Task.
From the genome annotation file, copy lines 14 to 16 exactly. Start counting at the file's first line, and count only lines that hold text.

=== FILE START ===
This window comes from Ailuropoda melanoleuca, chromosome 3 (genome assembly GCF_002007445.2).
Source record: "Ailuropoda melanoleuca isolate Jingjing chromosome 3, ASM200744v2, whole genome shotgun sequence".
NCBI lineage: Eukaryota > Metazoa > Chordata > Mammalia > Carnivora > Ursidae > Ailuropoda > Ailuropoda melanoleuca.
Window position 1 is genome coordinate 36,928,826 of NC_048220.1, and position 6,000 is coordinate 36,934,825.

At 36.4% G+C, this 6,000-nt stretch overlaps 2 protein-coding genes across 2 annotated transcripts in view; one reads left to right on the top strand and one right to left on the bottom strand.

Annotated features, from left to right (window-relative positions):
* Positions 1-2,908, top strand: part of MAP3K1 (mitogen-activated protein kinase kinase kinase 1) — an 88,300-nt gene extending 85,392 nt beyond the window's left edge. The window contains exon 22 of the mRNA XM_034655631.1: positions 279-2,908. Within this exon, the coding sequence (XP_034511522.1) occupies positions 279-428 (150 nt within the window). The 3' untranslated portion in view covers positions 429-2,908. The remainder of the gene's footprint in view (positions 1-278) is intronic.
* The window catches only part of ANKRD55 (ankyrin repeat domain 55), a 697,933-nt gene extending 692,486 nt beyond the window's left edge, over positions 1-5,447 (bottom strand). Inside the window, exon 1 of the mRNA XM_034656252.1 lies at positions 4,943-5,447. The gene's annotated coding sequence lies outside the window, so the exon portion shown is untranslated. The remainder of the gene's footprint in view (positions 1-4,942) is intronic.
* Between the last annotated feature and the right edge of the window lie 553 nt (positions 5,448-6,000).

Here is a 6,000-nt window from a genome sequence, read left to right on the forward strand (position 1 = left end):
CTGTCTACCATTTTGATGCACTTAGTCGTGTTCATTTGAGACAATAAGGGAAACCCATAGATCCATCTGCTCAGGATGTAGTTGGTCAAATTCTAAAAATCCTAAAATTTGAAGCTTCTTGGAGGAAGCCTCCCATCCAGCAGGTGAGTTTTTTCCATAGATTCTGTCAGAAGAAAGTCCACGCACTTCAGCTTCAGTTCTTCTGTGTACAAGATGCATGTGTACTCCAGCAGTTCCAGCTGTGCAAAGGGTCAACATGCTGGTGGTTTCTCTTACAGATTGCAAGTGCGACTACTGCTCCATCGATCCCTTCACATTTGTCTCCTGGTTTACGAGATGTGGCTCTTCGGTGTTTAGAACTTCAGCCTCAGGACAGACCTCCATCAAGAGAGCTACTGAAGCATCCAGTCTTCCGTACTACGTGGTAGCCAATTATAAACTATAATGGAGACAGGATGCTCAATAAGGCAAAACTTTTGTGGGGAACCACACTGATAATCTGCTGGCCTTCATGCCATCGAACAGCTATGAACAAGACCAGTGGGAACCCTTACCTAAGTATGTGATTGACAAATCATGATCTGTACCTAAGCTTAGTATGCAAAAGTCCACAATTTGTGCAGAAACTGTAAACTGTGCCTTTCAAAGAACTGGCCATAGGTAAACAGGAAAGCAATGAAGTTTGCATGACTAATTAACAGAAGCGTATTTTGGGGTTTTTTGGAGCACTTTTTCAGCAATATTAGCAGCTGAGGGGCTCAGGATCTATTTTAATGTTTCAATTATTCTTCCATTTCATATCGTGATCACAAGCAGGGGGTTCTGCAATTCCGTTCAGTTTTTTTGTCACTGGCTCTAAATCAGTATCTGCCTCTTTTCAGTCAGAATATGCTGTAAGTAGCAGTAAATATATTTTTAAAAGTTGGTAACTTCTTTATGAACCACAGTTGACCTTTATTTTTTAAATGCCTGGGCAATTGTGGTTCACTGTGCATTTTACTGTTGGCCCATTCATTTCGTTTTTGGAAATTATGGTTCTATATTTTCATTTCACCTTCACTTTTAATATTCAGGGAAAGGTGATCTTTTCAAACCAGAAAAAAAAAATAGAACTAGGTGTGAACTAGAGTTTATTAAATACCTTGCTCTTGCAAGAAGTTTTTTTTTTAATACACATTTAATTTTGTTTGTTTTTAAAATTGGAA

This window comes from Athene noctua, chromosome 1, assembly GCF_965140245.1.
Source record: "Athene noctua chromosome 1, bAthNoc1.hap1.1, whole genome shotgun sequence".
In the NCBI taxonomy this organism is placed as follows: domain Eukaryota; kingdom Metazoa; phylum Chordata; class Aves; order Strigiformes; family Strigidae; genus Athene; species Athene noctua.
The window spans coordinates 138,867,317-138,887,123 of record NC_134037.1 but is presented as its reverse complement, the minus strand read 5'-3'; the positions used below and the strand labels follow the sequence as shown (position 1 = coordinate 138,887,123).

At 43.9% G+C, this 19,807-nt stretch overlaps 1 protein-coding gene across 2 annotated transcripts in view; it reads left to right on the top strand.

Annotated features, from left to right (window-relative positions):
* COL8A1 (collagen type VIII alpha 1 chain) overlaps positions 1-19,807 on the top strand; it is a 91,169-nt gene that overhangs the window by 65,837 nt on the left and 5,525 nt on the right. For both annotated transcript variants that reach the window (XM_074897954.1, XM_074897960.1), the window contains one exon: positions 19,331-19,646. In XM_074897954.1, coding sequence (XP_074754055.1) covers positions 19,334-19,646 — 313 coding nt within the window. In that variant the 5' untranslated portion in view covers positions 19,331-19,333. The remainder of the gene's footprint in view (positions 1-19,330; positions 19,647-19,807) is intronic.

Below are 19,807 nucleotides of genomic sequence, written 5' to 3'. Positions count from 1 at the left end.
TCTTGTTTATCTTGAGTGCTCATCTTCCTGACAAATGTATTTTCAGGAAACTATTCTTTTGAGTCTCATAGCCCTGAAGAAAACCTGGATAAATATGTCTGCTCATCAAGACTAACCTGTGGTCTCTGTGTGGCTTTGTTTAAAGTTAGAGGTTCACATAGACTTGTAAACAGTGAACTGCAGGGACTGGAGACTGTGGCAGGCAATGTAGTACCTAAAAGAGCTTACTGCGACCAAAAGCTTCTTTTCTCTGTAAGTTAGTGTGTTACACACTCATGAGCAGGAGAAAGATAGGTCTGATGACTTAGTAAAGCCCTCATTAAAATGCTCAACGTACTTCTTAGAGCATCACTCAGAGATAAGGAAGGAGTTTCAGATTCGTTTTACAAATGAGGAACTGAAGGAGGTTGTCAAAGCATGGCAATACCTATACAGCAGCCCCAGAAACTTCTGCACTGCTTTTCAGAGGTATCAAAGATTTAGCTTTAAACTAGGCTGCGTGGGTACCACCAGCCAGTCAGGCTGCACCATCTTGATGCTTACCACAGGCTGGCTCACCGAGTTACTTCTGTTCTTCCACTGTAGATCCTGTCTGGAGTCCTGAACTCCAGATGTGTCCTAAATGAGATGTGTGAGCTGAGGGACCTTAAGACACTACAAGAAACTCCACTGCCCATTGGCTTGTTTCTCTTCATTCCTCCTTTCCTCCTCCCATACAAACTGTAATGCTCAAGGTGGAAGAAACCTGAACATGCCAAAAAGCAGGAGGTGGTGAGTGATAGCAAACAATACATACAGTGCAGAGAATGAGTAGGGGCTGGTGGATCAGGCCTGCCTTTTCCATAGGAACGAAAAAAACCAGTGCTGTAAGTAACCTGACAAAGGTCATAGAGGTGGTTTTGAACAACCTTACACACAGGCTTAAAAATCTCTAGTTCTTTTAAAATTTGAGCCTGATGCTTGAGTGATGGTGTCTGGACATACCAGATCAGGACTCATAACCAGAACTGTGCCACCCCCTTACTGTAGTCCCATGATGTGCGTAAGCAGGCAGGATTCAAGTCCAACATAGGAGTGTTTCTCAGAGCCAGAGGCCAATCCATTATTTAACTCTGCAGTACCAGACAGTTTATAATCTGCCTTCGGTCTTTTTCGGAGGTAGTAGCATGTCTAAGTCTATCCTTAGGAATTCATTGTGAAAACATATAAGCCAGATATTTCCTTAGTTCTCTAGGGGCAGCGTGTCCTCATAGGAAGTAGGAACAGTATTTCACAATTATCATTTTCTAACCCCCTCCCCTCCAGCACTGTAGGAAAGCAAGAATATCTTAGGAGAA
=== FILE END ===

In the NCBI taxonomy this organism is placed as follows: domain Eukaryota; kingdom Metazoa; phylum Chordata; class Aves; order Strigiformes; family Strigidae; genus Athene; species Athene noctua.
The window spans coordinates 138,867,317-138,887,123 of record NC_134037.1 but is presented as its reverse complement, the minus strand read 5'-3'; the positions used below and the strand labels follow the sequence as shown (position 1 = coordinate 138,887,123).

At 43.9% G+C, this 19,807-nt stretch overlaps 1 protein-coding gene across 2 annotated transcripts in view; it reads left to right on the top strand.